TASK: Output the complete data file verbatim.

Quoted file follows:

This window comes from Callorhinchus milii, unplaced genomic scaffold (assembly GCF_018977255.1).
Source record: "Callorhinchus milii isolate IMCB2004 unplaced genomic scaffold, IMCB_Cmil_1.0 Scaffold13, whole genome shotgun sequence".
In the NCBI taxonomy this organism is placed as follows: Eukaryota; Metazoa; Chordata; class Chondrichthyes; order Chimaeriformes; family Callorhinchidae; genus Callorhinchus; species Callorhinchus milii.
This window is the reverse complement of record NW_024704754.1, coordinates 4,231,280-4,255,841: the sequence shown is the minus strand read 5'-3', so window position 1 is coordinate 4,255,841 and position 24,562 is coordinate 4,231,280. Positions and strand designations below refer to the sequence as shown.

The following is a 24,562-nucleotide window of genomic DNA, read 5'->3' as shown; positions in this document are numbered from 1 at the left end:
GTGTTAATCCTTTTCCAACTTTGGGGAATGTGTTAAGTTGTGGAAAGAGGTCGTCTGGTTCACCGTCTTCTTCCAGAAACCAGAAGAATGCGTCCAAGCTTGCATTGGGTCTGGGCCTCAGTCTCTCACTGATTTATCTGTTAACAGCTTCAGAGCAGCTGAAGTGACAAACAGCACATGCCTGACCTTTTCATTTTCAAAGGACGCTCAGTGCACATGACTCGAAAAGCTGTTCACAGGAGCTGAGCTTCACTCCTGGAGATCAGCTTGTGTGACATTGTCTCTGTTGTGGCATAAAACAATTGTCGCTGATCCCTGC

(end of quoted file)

This window comes from Callorhinchus milii, unplaced genomic scaffold (assembly GCF_018977255.1).
Source record: "Callorhinchus milii isolate IMCB2004 unplaced genomic scaffold, IMCB_Cmil_1.0 Scaffold13, whole genome shotgun sequence".
In the NCBI taxonomy this organism is placed as follows: Eukaryota; Metazoa; Chordata; class Chondrichthyes; order Chimaeriformes; family Callorhinchidae; genus Callorhinchus; species Callorhinchus milii.
This window is the reverse complement of record NW_024704754.1, coordinates 4,231,280-4,255,841: the sequence shown is the minus strand read 5'-3', so window position 1 is coordinate 4,255,841 and position 24,562 is coordinate 4,231,280. Positions and strand designations below refer to the sequence as shown.

The following is a 24,562-nucleotide window of genomic DNA, read 5'->3' as shown; positions in this document are numbered from 1 at the left end:
GTGTTAATCCTTTTCCAACTTTGGGGAATGTGTTAAGTTGTGGAAAGAGGTCGTCTGGTTCACCGTCTTCTTCCAGAAACCAGAAGAATGCGTCCAAGCTTGCATTGGGTCTGGGCCTCAGTCTCTCACTGATTTATCTGTTAACAGCTTCAGAGCAGCTGAAGTGACAAACAGCACATGCCTGACCTTTTCATTTTCAAAGGACGCTCAGTGCACATGACTCGAAAAGCTGTTCACAGGAGCTGAGCTTCACTCCTGGAGATCAGCTTGTGTGACATTGTCTCTGTTGTGGCATAAAACAATTGTCGCTGATCCCTGC